Both harvests show exceptional leaves (samples of 2017 above, 2018 below). Reportedly, this tea is harvested in the early morning hours when there are still dew drops on the leaves.
The overall appearance is that the 2017 harvest is more yellow, while the 2018 more green.
This becomes most evident in the pictures of the steeping leaves, and is clearly an effect of the leaves maturing over time.
In the cup, there is no visual difference. The taste, however, is miles apart. Not only is the 2018 fresher with notes of green grass, it also has the slightly liquorish aroma of an execeptional first flush Darjeeling.
I think the 2017 harvest was generally rather problematic, so that the difference in taste is less a sign of aging but rather of a difference in quality of the harvest.
I was curious to learn what the effect of sweeteners on the taste would be, so I also tried both teas with a little Stevia added. While I found that this can occasionally enhance the flavor of teas (for example strong Assam teas), here it completely leveled out the differences between the two harvests. More precisely, the sweetened 2018 tasted almost exactly as the 2017 harvest. So, do not add Stevia to prime teas, you might loose the nuances.
This is ok. Somewhat worse is that the prices for Darjeeling have gone up again. I can only hope that the workers benefit from it, too.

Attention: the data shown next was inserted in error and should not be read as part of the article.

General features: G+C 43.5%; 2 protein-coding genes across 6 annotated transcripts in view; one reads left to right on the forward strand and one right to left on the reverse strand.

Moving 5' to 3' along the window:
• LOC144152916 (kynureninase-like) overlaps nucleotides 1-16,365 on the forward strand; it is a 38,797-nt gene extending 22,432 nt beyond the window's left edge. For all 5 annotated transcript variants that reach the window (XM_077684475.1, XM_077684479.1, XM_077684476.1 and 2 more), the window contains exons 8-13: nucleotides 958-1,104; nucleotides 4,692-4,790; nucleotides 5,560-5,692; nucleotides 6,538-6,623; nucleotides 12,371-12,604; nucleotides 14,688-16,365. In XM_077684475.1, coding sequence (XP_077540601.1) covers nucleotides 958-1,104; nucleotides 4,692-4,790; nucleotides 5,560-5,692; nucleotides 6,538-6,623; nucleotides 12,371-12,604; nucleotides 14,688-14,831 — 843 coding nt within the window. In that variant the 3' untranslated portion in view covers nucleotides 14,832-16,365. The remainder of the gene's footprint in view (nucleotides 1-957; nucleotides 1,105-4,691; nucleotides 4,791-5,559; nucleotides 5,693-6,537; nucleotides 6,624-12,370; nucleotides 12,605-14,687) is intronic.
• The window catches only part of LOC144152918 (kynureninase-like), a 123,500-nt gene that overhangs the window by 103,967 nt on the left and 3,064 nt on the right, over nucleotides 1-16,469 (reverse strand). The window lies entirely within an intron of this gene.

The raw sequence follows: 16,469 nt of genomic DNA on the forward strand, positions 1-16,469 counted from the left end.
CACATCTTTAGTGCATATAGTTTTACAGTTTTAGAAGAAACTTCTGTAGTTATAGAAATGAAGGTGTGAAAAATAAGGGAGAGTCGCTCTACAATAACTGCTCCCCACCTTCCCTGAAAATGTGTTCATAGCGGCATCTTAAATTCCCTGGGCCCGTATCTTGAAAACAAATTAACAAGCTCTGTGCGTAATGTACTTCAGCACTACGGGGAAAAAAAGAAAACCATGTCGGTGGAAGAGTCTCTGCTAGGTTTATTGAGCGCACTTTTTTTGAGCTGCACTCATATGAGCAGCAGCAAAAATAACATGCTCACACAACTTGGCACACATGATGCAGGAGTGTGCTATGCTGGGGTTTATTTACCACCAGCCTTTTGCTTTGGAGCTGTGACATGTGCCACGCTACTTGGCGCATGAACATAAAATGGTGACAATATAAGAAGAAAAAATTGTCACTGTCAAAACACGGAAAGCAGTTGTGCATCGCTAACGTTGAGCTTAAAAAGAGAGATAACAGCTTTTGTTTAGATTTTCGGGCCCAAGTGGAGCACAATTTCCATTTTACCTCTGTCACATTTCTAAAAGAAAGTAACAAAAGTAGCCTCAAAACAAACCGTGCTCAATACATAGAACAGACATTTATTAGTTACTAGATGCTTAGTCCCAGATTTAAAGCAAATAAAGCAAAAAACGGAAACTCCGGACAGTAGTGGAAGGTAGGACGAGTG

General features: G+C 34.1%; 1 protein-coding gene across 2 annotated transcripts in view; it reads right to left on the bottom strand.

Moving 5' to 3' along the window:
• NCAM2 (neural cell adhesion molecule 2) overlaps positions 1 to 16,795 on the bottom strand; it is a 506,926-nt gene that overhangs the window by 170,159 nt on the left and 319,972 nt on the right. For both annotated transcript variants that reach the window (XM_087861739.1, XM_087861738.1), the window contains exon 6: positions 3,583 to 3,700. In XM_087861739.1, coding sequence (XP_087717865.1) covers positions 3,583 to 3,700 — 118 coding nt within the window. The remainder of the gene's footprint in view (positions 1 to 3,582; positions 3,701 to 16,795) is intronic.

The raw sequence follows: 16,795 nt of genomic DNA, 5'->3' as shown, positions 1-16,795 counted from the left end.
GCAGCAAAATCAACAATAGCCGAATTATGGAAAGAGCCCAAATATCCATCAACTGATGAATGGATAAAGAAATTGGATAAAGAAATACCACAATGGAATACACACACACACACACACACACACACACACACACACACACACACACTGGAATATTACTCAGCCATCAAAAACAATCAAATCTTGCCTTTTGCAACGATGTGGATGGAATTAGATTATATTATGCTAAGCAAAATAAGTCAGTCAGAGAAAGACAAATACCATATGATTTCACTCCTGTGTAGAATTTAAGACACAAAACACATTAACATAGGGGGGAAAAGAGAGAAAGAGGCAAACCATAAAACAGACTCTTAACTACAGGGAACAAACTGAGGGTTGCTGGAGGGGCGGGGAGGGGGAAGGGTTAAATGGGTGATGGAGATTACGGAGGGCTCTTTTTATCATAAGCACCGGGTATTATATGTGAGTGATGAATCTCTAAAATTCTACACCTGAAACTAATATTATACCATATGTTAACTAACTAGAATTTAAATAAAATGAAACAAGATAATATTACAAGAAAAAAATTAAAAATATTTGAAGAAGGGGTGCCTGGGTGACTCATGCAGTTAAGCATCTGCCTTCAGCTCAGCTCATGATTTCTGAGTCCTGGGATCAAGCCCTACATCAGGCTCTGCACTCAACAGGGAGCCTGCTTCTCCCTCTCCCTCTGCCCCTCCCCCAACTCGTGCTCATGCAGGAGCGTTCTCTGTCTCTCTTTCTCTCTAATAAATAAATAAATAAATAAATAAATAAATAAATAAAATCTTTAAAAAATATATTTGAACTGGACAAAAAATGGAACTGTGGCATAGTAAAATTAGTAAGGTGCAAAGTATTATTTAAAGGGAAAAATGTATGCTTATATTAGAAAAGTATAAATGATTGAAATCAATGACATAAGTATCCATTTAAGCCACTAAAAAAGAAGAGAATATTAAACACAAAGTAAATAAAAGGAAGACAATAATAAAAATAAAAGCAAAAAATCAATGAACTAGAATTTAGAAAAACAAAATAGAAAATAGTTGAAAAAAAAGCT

My favorite this year so far is the Upper Namring “Premium”. I don’t know whether these little epithets like “Premium”, “Wonder”, “Exotic” or “Supreme” have a qualifying meaning; I liked it better when they would just call it “Invoice 12”, counting the harvests. But clearly that requires explaining, while everybody seems to understand “Wonder”.
This “Premium” harvest ic clearly not completely uniform, but I like the mix of bright green leaves with the rolled darker ones, this gives the tea a slightly grassy note in addition to the floral character of a powerful Darjeeling.
Next time I will try to visually convey the taste differences between 2017 and 2018 Puttabong Moondrops.
I used to think of Taiwan as the country of wonderfully floral, greenish Oolong teas. Only last summer I learned that they also make a few black teas, the most famous one called Ruby 18. This is one of the most intense black teas I have ever tasted: It shares strong chocolate notes with many Chinese black teas, but adds to it a malt and mint flavors. An intense experience. A second brewing is possible and more mellow. My latest delivery came from a company called Taiwan Sourcing.
The vaccuum sealed pouches were accompanied by a handwritten note and a sample in an even smaller pouch. The leaves of the Ruby are long and thinly rolled,
and expand quite a bit while being brewed. The history of this tea is remarkable. During the Japanese occupation, the Taiwan Tea Experimental Station researched local wild tea plants and their suitability for cultivating black tea. The crowning achievement became Ruby 18.
I didn’t know that the Japanese were interested in black tea. Apparently, they even used to export it, but the production has shrunk to very small quantities, and I never had any of it.
There are other black teas grown in Taiwan.Very different in shape and flavor (but also excellent) is the Imperial Grade Lalashan Organic Black Tea, a high mountain tea:
All this reminded of Twan Tan Eng’s wonderful book The Garden of Evening Mists, in which a Japanese gardener tends to a garden on a Malaysian tea plantation.